Allegedly, “This is Us” was expected to be released as the fourth and final single from A Different Me. Keyshia’s pregnancy probably played a huge factor in the failure to move forward with “Us” as a single.

7. “Tired of Doing Me” featuring Tank from the album Calling All Hearts (2010)

Credits: Keyshia Cole, F. Taylor, M. Quaham, D. Babbs (Tank), J. Franklin, R. Newt, J. Valentine, K. Stephens; Toxic**, Ron Fair, N8**, and Song Dynasty (Producers)

Keyshia is never afraid to share an R&B moment with artists she admires. She invites Tank to help her explain the emptiness of being alone after realizing the value of finding that special person.

In separate verses, the R&B General recounts his life as a bachelor while Keysh explains why she was hesitant about falling in love again. The two singers find a happy medium on the bridge, accepting that “doing me ain’t working no more.”

8. “What You Do To Me” from the album Calling All Hearts (2010)

Credits: Keyshia Cole, Chink Santana (Writers); Chink Santana (Producer)

Caught up in the rapture of love with then-husband Daniel “Boobie” Gibson, Keyshia tried her luck at making some “grown-folk” music. She succeeded with this intimately composed ballad.

On the sensual track, Keyshia paints the ultimate love scene in her head about how her man makes her temperature rise. “I can feel you kissing me, oh so softly / Making love baby, I can feel your heartbeat / Baby, don’t stop,” she passionately sings.

She is vocally excellent on this song, using the right breathing techniques to set the mood just right for love-making. This record is perfect to play for an anniversary or a just an “I love you” moment for your significant other.

9. “Who’s Gonna Hold Me Down” from the album Woman to Woman (2012)

Credits: Keyshia Cole, Kuk Harrell, Guordan Banks, Jessyca Wilson, Isaacs Hayes (Writers); BINK! Humble Monsta (Producer)

“Shaft!” is the immediate phrase that comes to mind when the funky instrumental starts off the track. Keyshia does Isaac Hayes’ “Shafts Theme” justice with this four-minute conversational tune on recouping after the dust settles from an unsuccessful romance.

On the BINK!-produced track, Keyshia uses her speaking voice to informally elaborate on the painful accuracies of how we repeatedly let our lovers hurt us but always managing to find it in our hearts to give them one more chance. Most times we convince ourselves we need them when we actually are better off without them. “When I’m with you, my heart skips a beat / Oh, I want you back I need you bad / But I gotta get over you, “ she sings.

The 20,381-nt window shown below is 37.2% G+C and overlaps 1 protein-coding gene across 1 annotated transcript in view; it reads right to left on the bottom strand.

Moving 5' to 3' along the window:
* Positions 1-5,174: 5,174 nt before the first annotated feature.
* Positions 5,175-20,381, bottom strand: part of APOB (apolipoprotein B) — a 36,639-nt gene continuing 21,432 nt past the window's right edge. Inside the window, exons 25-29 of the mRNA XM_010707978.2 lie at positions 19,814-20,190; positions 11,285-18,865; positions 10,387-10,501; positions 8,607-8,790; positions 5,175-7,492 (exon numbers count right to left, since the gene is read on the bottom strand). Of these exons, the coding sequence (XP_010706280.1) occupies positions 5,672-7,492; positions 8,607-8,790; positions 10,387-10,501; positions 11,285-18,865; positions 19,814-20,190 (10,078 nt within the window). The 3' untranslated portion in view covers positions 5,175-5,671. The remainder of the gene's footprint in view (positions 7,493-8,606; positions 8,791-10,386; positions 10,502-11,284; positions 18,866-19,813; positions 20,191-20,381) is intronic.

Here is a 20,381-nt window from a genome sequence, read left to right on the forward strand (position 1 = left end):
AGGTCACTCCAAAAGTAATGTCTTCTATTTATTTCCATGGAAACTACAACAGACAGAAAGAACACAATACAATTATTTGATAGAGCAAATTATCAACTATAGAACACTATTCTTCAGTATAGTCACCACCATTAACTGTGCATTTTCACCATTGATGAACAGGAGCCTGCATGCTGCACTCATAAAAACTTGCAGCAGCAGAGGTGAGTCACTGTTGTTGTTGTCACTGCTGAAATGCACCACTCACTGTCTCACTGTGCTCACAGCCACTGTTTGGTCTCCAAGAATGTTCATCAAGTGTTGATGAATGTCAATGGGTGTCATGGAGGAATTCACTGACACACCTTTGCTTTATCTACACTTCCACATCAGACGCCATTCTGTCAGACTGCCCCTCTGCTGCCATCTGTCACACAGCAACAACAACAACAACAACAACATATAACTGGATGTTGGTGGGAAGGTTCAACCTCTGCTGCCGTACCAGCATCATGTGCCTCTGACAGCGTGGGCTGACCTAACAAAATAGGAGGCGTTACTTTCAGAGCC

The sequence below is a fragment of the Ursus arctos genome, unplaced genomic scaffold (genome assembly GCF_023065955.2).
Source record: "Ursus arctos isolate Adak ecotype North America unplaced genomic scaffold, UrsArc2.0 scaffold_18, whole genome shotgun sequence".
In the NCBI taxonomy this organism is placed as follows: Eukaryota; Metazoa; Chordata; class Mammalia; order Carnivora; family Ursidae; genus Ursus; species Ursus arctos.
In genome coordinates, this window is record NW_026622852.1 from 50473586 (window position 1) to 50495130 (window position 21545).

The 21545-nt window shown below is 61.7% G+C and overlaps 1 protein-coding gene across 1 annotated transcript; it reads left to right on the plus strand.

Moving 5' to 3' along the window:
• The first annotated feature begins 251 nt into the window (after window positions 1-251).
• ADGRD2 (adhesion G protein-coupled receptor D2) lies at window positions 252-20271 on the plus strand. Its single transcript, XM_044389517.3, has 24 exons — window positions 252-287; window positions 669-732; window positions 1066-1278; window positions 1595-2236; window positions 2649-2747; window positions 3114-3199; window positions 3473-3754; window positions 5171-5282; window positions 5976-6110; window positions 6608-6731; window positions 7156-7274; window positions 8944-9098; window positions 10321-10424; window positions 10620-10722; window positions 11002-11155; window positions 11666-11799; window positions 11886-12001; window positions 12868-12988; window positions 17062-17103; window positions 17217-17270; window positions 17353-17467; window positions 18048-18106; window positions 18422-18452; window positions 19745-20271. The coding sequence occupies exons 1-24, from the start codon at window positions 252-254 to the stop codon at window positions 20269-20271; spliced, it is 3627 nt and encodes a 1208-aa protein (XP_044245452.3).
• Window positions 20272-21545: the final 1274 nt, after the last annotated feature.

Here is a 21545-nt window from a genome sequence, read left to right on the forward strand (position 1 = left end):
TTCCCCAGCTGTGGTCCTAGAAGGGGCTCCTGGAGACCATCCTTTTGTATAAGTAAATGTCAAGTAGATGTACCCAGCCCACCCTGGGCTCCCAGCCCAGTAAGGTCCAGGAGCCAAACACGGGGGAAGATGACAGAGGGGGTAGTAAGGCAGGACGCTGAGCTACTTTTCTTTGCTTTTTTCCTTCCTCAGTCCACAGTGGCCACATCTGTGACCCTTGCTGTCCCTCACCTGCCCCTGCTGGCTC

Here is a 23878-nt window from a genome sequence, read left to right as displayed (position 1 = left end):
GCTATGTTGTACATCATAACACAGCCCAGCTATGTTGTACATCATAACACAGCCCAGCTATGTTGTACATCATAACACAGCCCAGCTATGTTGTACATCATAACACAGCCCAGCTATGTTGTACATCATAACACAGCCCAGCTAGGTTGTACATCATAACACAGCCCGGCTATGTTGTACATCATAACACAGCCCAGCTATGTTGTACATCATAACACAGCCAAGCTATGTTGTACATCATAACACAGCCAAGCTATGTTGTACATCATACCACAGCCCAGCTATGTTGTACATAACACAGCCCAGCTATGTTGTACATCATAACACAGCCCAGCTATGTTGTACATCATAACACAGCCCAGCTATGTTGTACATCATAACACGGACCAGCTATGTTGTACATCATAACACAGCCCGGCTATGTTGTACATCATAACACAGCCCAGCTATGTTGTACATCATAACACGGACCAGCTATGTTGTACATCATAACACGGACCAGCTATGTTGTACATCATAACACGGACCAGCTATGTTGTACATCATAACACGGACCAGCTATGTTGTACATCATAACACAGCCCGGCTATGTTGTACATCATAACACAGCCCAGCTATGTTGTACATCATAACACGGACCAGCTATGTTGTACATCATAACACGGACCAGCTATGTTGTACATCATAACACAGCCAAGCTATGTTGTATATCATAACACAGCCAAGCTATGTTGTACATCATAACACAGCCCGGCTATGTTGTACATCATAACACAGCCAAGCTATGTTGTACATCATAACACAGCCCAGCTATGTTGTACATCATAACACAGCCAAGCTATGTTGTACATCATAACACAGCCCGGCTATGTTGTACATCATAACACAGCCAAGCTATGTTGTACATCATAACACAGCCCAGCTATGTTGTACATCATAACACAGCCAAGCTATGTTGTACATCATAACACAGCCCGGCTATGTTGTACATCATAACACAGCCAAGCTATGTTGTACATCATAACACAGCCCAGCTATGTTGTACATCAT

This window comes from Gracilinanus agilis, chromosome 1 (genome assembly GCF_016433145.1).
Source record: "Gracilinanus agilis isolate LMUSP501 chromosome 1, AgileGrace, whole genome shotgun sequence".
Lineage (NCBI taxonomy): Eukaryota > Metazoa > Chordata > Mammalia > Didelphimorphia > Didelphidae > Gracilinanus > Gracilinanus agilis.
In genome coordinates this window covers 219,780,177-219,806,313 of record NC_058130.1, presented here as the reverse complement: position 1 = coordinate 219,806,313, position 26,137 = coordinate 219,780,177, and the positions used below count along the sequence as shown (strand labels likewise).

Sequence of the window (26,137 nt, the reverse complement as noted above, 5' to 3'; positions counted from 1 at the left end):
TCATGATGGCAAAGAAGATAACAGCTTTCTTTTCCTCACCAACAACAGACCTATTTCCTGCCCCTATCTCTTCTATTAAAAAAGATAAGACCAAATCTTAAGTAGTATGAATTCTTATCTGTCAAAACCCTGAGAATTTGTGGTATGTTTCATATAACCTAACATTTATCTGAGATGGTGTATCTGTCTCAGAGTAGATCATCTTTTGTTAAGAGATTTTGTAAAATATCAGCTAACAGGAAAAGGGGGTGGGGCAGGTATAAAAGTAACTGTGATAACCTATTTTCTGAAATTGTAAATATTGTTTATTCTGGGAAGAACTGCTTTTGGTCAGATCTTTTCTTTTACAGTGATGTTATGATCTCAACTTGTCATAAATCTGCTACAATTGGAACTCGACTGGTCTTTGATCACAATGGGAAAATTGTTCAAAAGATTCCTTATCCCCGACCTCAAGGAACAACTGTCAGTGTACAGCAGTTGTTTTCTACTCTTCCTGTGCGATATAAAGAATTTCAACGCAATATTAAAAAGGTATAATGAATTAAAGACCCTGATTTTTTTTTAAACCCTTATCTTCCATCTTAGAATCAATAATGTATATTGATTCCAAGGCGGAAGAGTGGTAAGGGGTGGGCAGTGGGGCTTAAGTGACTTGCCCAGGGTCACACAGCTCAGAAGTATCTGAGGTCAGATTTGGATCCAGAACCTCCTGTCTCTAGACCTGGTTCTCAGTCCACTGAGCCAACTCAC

Thankfully, she gathers feelings towards the end of the deluxe edition record, leaving us with a final realization. “Guess you gotta let that go / If it ain’t yours, it ain’t yours / You gotta let it go / I now it’s hard but you can do better,” she preaches.

10. “Next Move” from the album Woman to Woman (2012)

Credits: Keyshia Cole, Kuk Harrell, Guordan Banks, Jessyca Wilson (Writers); BINK! Humble Monsta (Producer)

After a lukewarm response for her Calling All Hearts album, Keyshia came strong with Woman to Woman. Her hard work shows on this slow-paced ballad featuring background vocals from Robin Thicke.

Being in a relationship without a title two things: mixed feelings and heartbreak. To limit confusion, simply making the “next move” and asking the hard but seriously needed questions, “Are we going to be monogamous or should we just see other people?”

If we don’t have this conversation early on, we’ll probably end up like Keyshia does on the second verse. “I hate the fact, we never set the rules / So I can’t even trip when you want to act brand new / But I still get mad when you walk out the room / But the truth is: I’m not the only one loving you,” she painfully remembers.

HONORABLE MENTION

“Same Thing (Interlude)” from the album Just Like You

Credits: Keyshia Cole, T. Rey and C. Brown (Writers); T Rey and C. Broan (Producers)

Serving as a transition between songs “Heaven Sent” and “Got to Get My Heart Back,” this nearly two-minute tease makes us want to fight Keyshia. While she pours out her emotions about the redundant behavior of her two-timing ex, she indirectly plays with ours. This interlude deserved more. We wanted more.

Did we get this list right? Let us know in the comment section.

Follow Antwane @9thwonderofPR